An act involving hacking of a computer or a website to deliver a religious, political or social message is known as hacktivism but is it an act of terrorism as well?
In early 2015, the United States Federal Bureau of Investigation (FBI) made a bold move. It placed self-proclaimed hacktivist, Jeremy Hammond, already in jail, on its terrorism watchlist. While no one can argue that most cybercrime is just that: crime; is it really a logical jump from hacktivism to terrorism? The financial motivations of most cyber crime and the political motivations of hacktivists are where things get murky.
If the FBI can prove that hacktivism really is terrorism, the implications for both hacktivists and the general public are, frankly, frightening.
Most of the public knows the basic differences between hacktivism and hacking for profit or criminal gain. Yet do we really know how terrorism is defined by our governments? The FBI defines terrorism’s forms thus: “International terrorism” means activities with the following three characteristics:
Involve violent acts or acts dangerous to human life that violate federal or state law;
Appear to be intended (i) to intimidate or coerce a civilian population; (ii) to influence the policy of a government by intimidation or coercion; or (iii) to affect the conduct of a government by mass destruction, assassination, or kidnapping; and
Occur primarily outside the territorial jurisdiction of the U.S., or transcend national boundaries in terms of the means by which they are accomplished, the persons they appear intended to intimidate or coerce, or the locale in which their perpetrators operate or seek asylum.*
“Domestic terrorism” means activities with the following three characteristics:
Involve acts dangerous to human life that violate federal or state law;
Appear intended (i) to intimidate or coerce a civilian population; (ii) to influence the policy of a government by intimidation or coercion; or (iii) to affect the conduct of a government by mass destruction, assassination. or kidnapping; and
Occur primarily within the territorial jurisdiction of the U.S.
18 U.S.C. § 2332b defines the term “federal crime of terrorism” as an offense that:
Is calculated to influence or affect the conduct of government by intimidation or coercion, or to retaliate against government conduct; and
Is a violation of one of several listed statutes, including § 930(c) (relating to killing or attempted killing during an attack on a federal facility with a dangerous weapon); and § 1114 (relating to killing or attempted killing of officers and employees of the U.S.).
A close reading of this code reveals that the definition of hacktivism, hacking for political motivations, typically with Denial of Service attacks, is likely not terrorism. Why?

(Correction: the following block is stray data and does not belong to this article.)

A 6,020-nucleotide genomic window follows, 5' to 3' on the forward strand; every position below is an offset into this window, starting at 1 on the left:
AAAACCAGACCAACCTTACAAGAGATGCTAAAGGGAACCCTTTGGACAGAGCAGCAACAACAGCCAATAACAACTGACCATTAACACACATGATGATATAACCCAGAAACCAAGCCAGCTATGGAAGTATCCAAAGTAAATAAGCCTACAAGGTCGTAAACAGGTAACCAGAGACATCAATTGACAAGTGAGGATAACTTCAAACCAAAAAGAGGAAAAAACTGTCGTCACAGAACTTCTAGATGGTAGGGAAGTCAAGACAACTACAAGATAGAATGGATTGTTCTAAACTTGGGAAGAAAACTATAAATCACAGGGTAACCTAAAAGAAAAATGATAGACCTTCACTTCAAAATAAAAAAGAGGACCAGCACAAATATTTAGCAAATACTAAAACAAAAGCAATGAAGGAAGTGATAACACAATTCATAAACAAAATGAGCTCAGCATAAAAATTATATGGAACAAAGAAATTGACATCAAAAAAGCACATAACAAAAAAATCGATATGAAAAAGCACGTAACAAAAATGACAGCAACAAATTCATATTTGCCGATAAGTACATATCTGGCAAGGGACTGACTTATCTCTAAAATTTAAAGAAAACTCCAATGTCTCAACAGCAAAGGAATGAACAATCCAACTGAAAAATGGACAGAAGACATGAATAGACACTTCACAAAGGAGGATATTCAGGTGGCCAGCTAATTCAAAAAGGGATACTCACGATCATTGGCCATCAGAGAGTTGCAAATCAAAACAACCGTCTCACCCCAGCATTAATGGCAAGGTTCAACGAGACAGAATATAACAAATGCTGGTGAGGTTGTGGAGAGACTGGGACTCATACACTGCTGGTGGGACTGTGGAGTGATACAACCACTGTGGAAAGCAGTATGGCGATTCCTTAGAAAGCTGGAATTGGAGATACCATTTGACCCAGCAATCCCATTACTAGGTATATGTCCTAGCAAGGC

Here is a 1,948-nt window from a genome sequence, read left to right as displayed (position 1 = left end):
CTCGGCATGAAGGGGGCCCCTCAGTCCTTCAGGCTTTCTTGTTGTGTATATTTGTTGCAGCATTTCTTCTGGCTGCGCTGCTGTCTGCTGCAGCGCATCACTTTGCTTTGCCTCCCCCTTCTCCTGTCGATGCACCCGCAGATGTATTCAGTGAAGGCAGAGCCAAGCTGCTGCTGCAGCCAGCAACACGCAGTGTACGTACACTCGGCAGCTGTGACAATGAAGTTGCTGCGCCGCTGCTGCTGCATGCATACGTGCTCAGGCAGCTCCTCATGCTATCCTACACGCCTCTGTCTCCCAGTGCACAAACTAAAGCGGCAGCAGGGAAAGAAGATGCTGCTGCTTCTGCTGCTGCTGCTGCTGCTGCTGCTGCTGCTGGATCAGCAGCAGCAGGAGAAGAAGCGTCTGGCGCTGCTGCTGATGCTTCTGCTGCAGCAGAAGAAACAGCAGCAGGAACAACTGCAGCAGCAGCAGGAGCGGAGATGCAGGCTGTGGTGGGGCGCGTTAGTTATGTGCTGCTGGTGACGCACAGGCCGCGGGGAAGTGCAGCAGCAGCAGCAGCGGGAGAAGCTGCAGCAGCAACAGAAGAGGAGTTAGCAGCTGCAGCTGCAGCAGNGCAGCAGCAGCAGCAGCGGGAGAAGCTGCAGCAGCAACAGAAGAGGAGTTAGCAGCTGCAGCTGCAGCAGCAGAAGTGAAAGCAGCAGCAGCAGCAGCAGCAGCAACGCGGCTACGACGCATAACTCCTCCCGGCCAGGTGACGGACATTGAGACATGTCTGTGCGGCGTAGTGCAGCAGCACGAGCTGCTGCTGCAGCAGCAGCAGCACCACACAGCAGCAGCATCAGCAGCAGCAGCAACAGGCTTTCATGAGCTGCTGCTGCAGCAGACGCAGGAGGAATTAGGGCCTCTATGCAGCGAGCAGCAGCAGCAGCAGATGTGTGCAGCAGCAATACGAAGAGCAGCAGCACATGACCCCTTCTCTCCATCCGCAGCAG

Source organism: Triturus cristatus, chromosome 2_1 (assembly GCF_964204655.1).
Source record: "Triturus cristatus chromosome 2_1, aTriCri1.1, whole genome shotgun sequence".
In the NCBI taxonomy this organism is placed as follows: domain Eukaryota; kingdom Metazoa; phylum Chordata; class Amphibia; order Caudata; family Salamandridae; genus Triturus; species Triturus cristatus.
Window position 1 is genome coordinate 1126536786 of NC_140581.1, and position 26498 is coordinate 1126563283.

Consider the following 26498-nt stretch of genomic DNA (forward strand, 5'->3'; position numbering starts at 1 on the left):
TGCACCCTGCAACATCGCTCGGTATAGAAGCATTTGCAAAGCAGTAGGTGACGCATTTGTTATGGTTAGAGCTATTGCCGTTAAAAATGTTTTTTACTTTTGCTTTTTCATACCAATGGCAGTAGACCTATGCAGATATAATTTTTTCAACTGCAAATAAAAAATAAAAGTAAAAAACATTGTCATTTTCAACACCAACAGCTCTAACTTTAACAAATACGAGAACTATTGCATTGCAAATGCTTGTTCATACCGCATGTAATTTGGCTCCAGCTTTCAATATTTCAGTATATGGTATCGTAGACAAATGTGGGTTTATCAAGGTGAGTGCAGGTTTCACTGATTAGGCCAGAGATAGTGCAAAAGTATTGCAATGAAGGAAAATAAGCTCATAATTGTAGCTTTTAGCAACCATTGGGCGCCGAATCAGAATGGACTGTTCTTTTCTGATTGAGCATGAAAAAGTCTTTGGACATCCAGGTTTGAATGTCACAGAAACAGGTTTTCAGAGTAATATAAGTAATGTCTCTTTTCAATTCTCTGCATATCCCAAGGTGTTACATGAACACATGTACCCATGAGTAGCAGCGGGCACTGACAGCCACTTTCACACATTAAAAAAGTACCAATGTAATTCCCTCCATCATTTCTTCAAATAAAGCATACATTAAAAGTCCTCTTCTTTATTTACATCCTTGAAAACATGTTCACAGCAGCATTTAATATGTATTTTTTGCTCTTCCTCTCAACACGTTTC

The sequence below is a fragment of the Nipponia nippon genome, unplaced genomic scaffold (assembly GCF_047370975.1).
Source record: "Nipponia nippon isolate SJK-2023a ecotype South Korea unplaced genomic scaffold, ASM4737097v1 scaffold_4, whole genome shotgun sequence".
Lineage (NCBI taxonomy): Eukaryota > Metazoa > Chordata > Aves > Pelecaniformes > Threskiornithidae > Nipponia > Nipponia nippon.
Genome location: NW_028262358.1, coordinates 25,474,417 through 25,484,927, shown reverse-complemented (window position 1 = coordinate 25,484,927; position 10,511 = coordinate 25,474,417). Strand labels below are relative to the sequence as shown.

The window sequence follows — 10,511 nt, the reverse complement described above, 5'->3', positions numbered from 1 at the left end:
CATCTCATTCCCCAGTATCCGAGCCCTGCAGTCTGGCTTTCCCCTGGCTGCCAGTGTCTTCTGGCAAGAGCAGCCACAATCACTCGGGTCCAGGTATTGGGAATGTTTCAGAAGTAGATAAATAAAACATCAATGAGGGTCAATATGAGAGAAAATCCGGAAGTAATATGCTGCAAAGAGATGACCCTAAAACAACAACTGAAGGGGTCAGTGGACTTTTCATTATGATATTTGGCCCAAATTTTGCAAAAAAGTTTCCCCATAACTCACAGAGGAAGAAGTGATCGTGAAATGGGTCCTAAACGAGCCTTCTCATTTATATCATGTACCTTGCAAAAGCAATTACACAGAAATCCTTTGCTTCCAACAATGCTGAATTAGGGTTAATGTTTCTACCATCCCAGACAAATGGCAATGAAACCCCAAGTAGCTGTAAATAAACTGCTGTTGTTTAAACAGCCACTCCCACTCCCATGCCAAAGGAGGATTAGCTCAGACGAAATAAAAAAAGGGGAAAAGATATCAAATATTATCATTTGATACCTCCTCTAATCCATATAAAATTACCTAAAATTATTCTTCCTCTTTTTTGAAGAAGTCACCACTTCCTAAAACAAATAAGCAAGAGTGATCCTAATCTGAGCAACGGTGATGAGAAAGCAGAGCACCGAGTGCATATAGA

According to the FBI, in order for an act to be considered terrorism, it must meet all of the requirements of each definition. An act must be illegal and violent or endanger human life, be coercive or intimidating, and occur in whichever jurisdiction fits. The code does not say that terrorism must meet one or all, but “means activities with these three characteristics.” Most acts of hacktivism only tick one or two of these boxes, if at all.
New Definitions Needed?
It must be noted that the FBI’s terrorism definition is at least five years old, published in 2011. While hacktivism has been a part of the world since the 80s, it looks much different in 2016 than it did even five years ago.
One could also argue that most, if not all, acts of hacktivism constitute the commission of a crime. At the same time, the Denial of Service attack on a federal repository that makes no money and offers no sensitive information is not equal to the DoS on state emergency response site. The latter does indeed endanger human life, and if it is defined as illegal in that state, it constitutes a crime.
Yet does either of these constitute an act of terrorism? Taking a broad reading of the FBI’s code, the latter might certainly be terrorism. However, DoS attacks rarely do any true damage. That is their nature. They disrupt services, they don’t destroy anything tangible. Even the former could be seen as an act of terrorism, though no one is harmed by it. Legally, however, designating hacktivists as terrorists should only occur when all three of those “boxes” are ticked
Should our definition of terrorism change to meet the changes in hacktivism? When large-scale government services are disrupted and endanger lives en masse, hacktivism could indeed be classified as terrorism. Without changing any definitions, many hacktivists will either be jailed or coerced themselves out of the good that can come from their acts. Many of the most current acts of hacktivism are aimed at disrupting the activities of terrorist organizations, ones that meet all the FBI’s requirements of the definition.
It cannot be denied that terrorism is turning digital. What is at issue is prosecuting and alienating a few people based on a narrow definition. Either the definition needs to become broader, or hacktivism needs to be excepted from it. There is no easy answer.
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